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Nuke Arms Race Looms for Pakistan

September 23, 1999

ISLAMABAD, Pakistan (AP) _ While South Asian rivals Pakistan and India threaten to wage a costly nuclear arms race, most of the 1.3 billion people in the region remain mired in poverty, said a U.N.-sponsored report released today.

The annual Development in South Asia report criticized India and Pakistan for focusing on military needs at a time when per capital annual incomes in South Asia range from $500 to $800.

``When the most basic social services are missing in both India and Pakistan, the rising defense burdens in these countries continue to impose prohibitive social and economic costs on their people,″ said report said.

India allocated $9.9 billion on defense this year and Pakistan, $3.3 billion. Both countries are spending roughly one-third of their national budgets on defense.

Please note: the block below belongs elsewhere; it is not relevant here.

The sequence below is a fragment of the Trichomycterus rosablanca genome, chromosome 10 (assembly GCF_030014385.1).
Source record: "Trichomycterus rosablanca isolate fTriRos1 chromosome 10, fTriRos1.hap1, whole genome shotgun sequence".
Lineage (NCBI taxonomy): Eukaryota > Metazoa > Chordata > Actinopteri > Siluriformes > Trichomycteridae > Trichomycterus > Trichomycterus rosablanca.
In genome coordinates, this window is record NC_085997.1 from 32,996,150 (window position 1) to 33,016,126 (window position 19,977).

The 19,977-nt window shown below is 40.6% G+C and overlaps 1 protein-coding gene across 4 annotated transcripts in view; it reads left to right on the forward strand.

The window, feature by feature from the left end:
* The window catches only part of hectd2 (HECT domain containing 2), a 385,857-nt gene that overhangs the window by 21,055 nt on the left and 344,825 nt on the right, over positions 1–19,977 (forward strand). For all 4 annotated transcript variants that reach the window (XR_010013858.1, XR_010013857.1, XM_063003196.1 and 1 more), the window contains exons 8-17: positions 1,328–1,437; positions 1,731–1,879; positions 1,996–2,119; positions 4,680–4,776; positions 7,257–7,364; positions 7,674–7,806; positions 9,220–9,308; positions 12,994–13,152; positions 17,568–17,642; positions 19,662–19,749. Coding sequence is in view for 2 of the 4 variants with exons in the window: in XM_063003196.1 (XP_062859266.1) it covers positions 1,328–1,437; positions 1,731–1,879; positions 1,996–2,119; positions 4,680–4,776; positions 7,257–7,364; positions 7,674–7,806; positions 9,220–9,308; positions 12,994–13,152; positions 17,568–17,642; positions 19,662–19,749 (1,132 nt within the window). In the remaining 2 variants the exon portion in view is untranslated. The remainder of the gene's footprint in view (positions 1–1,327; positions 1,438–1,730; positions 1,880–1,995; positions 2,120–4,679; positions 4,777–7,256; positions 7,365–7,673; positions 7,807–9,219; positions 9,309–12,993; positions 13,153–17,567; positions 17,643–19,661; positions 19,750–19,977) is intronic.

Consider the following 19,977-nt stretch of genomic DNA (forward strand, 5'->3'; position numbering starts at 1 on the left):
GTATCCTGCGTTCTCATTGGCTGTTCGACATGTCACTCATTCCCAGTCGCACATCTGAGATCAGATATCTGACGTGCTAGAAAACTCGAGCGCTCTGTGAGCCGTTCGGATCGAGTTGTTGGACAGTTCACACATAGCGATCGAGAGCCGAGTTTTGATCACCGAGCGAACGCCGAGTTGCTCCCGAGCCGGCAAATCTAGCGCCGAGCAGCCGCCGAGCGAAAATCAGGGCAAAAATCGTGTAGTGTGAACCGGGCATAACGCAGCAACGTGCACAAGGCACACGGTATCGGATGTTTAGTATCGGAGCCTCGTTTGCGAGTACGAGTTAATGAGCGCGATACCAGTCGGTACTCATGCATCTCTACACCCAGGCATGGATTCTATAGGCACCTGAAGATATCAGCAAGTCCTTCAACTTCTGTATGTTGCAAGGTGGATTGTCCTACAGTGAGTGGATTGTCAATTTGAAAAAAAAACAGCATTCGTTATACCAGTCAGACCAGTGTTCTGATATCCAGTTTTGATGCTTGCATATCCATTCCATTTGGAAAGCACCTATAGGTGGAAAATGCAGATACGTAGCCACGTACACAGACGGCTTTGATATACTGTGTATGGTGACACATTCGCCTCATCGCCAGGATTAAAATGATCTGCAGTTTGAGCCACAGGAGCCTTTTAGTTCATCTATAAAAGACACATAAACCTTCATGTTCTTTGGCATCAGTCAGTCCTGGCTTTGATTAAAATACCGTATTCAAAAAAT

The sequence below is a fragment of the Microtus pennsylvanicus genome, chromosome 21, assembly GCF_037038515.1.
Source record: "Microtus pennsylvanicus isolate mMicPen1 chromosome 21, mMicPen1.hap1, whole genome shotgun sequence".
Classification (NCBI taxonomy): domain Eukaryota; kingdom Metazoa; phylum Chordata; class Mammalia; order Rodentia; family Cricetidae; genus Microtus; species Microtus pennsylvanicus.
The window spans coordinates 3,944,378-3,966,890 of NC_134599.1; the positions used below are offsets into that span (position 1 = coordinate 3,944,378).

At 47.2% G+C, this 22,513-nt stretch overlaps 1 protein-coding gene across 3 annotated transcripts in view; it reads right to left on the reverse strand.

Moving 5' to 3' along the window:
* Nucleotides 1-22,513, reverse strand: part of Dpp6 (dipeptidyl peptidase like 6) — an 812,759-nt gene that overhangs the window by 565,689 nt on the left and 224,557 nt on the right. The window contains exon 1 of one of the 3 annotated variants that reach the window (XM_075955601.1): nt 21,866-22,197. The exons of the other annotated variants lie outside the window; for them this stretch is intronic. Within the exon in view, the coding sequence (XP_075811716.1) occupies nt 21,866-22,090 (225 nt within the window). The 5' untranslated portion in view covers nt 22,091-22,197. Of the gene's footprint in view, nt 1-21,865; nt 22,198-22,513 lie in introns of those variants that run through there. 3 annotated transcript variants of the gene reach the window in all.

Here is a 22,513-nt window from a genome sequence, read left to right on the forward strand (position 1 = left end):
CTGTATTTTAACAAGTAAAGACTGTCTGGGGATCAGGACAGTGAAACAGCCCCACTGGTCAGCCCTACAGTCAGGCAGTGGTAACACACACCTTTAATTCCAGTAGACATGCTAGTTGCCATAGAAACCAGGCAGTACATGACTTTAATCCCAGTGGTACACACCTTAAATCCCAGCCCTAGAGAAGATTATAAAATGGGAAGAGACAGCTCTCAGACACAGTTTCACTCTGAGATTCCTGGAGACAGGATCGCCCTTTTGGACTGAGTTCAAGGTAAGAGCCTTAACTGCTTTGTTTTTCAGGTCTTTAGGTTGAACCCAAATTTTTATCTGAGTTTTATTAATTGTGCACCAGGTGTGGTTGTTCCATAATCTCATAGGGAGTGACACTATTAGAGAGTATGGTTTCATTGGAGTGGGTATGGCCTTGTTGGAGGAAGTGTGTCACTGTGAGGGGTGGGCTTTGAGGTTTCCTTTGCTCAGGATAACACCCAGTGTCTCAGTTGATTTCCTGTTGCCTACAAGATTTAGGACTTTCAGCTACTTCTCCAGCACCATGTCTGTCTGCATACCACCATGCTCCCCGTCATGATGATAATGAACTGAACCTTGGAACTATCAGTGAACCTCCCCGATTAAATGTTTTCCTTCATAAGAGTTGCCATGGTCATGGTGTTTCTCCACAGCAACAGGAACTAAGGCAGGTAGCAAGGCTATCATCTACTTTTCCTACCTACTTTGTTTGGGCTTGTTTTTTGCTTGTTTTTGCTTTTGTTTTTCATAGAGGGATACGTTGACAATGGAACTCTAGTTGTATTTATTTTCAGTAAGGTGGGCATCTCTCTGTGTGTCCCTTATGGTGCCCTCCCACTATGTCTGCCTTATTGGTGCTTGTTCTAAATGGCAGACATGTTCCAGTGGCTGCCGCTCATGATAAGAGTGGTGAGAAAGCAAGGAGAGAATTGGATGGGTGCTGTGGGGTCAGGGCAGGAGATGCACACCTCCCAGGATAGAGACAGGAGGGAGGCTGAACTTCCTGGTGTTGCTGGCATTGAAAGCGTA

``If the immense costs of conventional weapons and large armies are not already enough, new estimates for maintaining full-scale nuclear arsenals ... are expected to run India and Pakistan each _ at a bare minimum _ $750 million a year,″ the report said.

Over a 10-year period, the two uneasy neighbors are expected to spend about $15 billion to produce and maintain their arsenals.

That money, according to the report, could educate, nourish and provide health care to an estimated 37.5 million children in South Asia.

In contrast to the lack of progress made in education, health care and social services, Pakistan and India have raced ahead on nuclear and ballistic missile development.

The literacy rate in both countries hovers around 30 percent, and among women it is even lower. Education and health care budgets are a bare fraction of the amount spent on defense.

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